Lamb—Sat, Oct 8 and Tues, Oct 11

A scene from Yared Zeleke's "Lamb."

A scene from Yared Zeleke’s “Lamb.”

A rarity for MVFF is an Ethiopian film, in Amharic, the national language of Ethiopia. Writer-director Yared Zeleke’s first feature, Lamb, was the first Ethiopian film ever named an official Cannes selection. The 37 year-old director made Variety magazine’s “10 Screenwriters to Watch” list for 2015.   The story revolves around an Ethiopian boy who loses his mother and moves in with relatives and becomes attached to a pet lamb, Chuni, as a way of dealing with loss and grief.  He also takes up cooking which is unacceptable to his uncle who considers it girl’s work.  The story hits close to home for the director. When he was just 10, Zeleke’s own father was imprisoned by the Derg regme (the ruling military Communist regime that was in power in Ethiopia from 1974 to 1987) and his mother remarried and he went to live with his grandmother.  Ultimately, Zeleke was reunited with his father and they lived together in the US but the happy days he had with both loving parents together were long gone.  Filmmaker in attendance for both screenings.

Frantz—Fri, Oct 7 and Fri, Oct 14

Paula Beer and Pierre Niney in a scene from François Ozon’s “Frantz.”

Paula Beer and Pierre Niney in a scene from François Ozon’s “Frantz.”

French director François Ozon (Swimming Pool, 8 Women, Under the Sand) always stirs me with subtle demonstrations of his artistry and deep understanding of human nature.   His latest film, Frantz, a romantic drama set in the aftermath of WWI in the small German town of Quedlingburg, is a layered portrait of grief.  The story evolves from a strange graveside encounter between a young German woman (Paula Beer) grieving her fiancé and a Frenchman, Adrian (Pierre Niney), who also visits the fiancé’s grave to leave flowers.  He claims to have been friends with her fiancé and, slowly, she begins to develop feelings for him.  Shot in black and white, with brief interludes of color, the film is a loose adaptation of Ernst Lubitsch’s 1932 drama Broken Lullaby which itself was based on a play by French playwright Maurice Rostand.  Niney, whose elegant face would have inspired Michelangelo, won a Cesar award for his outstanding performance in Jalil Lespert’s Yves Saint Laurent (2014).

Mom and Other Loonies in the Family—Sat, Oct 15 and Sun, Oct 16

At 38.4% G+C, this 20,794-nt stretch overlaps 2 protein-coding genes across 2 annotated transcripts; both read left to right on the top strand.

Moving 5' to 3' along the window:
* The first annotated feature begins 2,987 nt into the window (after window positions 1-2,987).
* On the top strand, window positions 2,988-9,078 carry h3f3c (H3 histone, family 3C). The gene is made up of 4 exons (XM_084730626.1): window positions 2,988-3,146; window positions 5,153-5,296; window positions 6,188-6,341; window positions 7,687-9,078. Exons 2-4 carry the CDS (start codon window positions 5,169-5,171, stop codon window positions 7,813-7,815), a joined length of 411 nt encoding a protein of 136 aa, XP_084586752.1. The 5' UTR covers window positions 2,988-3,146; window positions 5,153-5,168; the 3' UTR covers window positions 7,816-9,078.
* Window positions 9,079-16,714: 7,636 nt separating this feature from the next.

Eszter Ónodi (seated) in a scene from Ibolya Fekete’s “Mom and Other Loonies in the Family.”

Eszter Ónodi (seated) in a scene from Ibolya Fekete’s “Mom and Other Loonies in the Family.”

Hungarian director Ibolya Fekete’s Mom and Other Loonies in the Family revolves around a 94 year-old grandmother with dementia who relates her life story to her daughter.  It’s a heartwarming recounting, told through flashbacks over four generations of crazies.  She was a mother on the run who moved twenty-seven times—and the film spans all of the 20th century, meandering through epic moments in Hungarian and world history.   Her “present” is a time that is infused with struggles, declining health and the confusing intervention of past events.  Her past was committed to keeping the family together at any cost.  The story is based on the filmmaker’s own family and stories related to her by relatives.  Characters appear in archival footage and in well-known Hungarian films as if they were actually in those films. Eszter Ónodi shines as the reliable yet somewhat whimsical woman who moved too many times and just wants to stand on her own two feet.  Her ninety four-year old demented self is played by Danuta Szaflarska who credibly plays the role by reverting to childlike responses.

Green is Gold—Sat, Oct 8 and Sun, Oct 9

Jimmy Baxter (L) and Ryan Baxter (R) in a scene from Ryan Baxter's "Green is Gold."

Jimmy Baxter (L) and Ryan Baxter (R) in a scene from Ryan Baxter’s “Green is Gold.”

I have a weakness for films that are set in Northern, California, where I grew up.  Sonoma State University graduate  Ryan Baxter’s first feature,  Green is Gold, is set in rural Sonoma County and is a family bonds over pot business story that picked up the Audience Best Fiction Film award at the Los Angeles Film Festival for its poetic filmmaking and emotional truth.  Ryan Baxter, the writer, director, editor and star, plays the older brother, Cameron, a black market potrepneur ( a real word I picked up at the Heirloom Festival) who is forced to take care of his younger brother, Jimmy (his real life brother, Jimmy Baxter) when their dad is imprisoned.  Cameron tries to put some distance between the kid and the cannabis business, which involves considerable risk but high payoffs, but, soon Jimmy is knee deep in buds and the two find themselves embarking on a dangerous pot delivery journey that will either leave them rolling in dough or six feet under.  Ryan Baxter, actor Jimmy Baxtor, and rest of cast and crew in attendance at both screenings.)

Unleashed—Wed, Oct 12 and Thurs, Oct 13

A scene from Finn Taylor's "Unleashed," with Kate Micucci (L) and Justin Chatwin (R) who was once her energetic dog, Summit, and has reentered her life as a full grown man. The film screens twice at MVFF with filmmaker, producer and Kate Miccuci in attendance.

A scene from Finn Taylor’s “Unleashed,” with Kate Micucci (L) and Justin Chatwin (R) who was once her energetic dog, Summit, and has reentered her life as a full grown man. The film screens twice at MVFF with filmmaker, producer and Kate Miccuci in attendance.

What if your pets turned into full-grown men?  I couldn’t resist the whacky premise behind Finn Taylor’s Unleashed, which has a thirty-something software app designer Emma (Kate Micucci) settling into her life in San Francisco when her cat, Ajax, and her dog, Summit, disappear only to reappear in her life as full-grown men (Steve Howet and Justin Chatwin).  All their four-legged memories are fully intact and they vie for her affection in their very specific cat and dog styles.

Details MVFF 39:

The 39th Mill Valley Film Festival opens on Thursday, October 6 and runs through Sunday, October 16, 2016.  Buy tickets online now at http://www.mvff.com/.  Most tickets for films are $14 and special programs starts at $25.

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October 1, 2016 Posted by | Film, Uncategorized | , , , , , , , , , , , , , , , , , , , , , , , , , , , , , , , , , , , , , , , , , , , | Leave a comment